received indicates even ASL users prefer open captioning in a theatre setting because the communication is unilateral, not bilateral. They feel they can better follow the storyline because they are viewing the actual words being spoken and are not relying on someone’s interpretation of the performance.

Open captioning converts the spoken word or lyrics into text, which is displayed on a caption unit that is viewed by the audience. As the captions scroll, audience members can follow what is said, when it is said, and by whom. Sound effects and off-stage noises are also included.Open captions give verbatim dialogue and lyrics so patrons with hearing loss may enjoy the performance along with the rest of the audience without being singled out and using “distinguishing” equipment. Hearing and non-hearing people can sit together to enjoy the performance.

There are various styles of displays that can be utilized, depending on the size of venue and audience. Open captioning also has the benefit of enhancing the performance for all audience members. The caption display is utilized by the audience as a whole when the performance involves thick accents or dialect, when there is a missed a word or phrase, when lyrics are difficult to understand, or in theatres where there are poor acoustics.

Even those for whom English is a Second Language can benefit from open captions. And additional customers, and their families, are very appreciative of captioning (e.g. people with many different sorts of learning and listening styles).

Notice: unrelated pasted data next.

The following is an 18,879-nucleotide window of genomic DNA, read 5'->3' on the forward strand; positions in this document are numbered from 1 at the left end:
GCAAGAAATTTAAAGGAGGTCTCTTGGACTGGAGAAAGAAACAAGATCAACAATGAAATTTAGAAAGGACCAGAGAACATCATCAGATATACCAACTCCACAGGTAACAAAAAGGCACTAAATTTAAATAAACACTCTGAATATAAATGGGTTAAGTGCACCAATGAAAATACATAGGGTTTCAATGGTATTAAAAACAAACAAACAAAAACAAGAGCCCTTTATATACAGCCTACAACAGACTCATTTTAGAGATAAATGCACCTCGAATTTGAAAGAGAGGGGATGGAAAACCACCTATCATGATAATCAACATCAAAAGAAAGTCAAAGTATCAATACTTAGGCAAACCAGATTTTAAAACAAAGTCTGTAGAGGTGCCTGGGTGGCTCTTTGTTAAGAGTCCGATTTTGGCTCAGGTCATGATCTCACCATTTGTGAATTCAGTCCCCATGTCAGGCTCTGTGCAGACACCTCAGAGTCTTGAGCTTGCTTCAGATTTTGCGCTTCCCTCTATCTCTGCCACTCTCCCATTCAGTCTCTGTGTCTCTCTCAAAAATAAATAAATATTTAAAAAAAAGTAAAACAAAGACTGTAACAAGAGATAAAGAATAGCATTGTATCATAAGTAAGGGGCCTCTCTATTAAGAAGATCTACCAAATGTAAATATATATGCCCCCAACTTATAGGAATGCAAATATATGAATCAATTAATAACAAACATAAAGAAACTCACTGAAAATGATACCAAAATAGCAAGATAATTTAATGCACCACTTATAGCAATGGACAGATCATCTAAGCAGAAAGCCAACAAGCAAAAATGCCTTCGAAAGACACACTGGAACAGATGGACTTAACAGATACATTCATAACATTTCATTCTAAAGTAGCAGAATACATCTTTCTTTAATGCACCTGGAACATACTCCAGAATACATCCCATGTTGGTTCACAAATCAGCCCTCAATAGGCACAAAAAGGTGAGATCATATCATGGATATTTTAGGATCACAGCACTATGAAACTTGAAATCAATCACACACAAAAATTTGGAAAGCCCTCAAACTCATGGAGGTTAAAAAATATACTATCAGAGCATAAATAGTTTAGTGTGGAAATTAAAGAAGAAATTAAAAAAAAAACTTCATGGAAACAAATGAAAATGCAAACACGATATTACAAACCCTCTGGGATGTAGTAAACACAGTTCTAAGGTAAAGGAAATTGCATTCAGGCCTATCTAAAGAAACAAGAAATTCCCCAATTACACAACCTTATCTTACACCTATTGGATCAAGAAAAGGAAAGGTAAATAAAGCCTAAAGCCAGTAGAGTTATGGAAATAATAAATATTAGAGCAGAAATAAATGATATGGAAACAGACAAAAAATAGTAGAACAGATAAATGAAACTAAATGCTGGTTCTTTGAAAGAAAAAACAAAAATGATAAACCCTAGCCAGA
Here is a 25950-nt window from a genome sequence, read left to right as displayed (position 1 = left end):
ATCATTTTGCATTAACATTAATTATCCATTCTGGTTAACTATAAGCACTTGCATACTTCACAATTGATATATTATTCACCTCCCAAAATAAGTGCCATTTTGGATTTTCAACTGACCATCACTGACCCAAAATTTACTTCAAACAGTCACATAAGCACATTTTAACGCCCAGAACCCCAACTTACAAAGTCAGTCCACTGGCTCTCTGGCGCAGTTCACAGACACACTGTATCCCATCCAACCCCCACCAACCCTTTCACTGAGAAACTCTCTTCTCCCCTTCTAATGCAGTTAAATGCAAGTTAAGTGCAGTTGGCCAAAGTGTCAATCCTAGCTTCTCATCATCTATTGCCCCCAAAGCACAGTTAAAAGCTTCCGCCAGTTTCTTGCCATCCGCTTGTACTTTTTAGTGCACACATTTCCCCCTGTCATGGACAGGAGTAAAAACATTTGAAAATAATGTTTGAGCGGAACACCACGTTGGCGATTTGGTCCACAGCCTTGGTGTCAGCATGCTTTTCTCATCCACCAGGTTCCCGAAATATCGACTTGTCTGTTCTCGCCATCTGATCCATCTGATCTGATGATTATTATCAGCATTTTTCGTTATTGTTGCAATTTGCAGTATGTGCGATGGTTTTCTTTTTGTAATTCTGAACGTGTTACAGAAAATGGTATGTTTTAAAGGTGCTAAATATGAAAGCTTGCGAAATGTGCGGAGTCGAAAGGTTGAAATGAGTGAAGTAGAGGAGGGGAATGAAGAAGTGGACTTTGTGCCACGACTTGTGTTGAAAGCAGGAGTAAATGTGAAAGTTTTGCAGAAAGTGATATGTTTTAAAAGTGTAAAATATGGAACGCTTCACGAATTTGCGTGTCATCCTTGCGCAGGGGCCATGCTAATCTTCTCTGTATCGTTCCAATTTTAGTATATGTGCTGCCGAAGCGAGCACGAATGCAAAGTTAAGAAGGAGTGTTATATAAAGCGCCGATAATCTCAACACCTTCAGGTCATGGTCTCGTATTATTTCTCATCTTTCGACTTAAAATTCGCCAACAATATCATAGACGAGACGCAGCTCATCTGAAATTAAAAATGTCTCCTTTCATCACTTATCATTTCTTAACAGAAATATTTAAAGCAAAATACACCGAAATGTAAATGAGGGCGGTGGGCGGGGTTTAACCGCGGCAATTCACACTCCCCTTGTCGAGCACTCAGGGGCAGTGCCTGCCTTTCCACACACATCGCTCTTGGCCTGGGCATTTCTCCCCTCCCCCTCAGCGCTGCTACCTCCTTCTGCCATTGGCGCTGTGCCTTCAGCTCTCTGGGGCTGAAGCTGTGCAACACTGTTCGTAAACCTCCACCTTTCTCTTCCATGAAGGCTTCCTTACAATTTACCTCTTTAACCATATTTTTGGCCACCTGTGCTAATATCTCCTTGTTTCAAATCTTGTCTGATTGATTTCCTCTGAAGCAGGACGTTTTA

Following is an excerpt from a testimonial of a theatre-goer who is deaf, following her OC experience:

“The open-captioning is by far the BEST option that can be enjoyed by a variety of patrons of varying hearing levels and language levels. If you want to attract more patrons, I really think this service is a one-for-all and puts the Deaf and Hard-of-Hearing patrons on an even playing field with hearing patrons. ASL interpreters only attract Deaf people who use ASL, and the population of ASL users is very small. Some of us are ASL users, but open-captioning is much more appropriate in a theatre setting.”

The best part of this service is that it does not attract attention to the patrons who may benefit from the service. Research has shown that people who have a hearing loss deny having this and fear requesting services that would put them in the spotlight.

With open-captioning on a special LED display, patrons can sit anywhere in a designated area and not have to
worry about feeling judged if they look at the screen. Lastly, the position and size of the display, in my opinion, does not interfere with the show.”

It is important to educate theatres on the benefits of open captioning so they no longer look at it as an expense, but rather understand their audience will increase by providing accessibility and marketing it in their venue. It’s simply the right thing to do.

Prepared for the CCAC by TRCS
Turner Reporting & Captioning Services, Inc.
(702) 242-9263
Capturing the Spoken Word Since 1980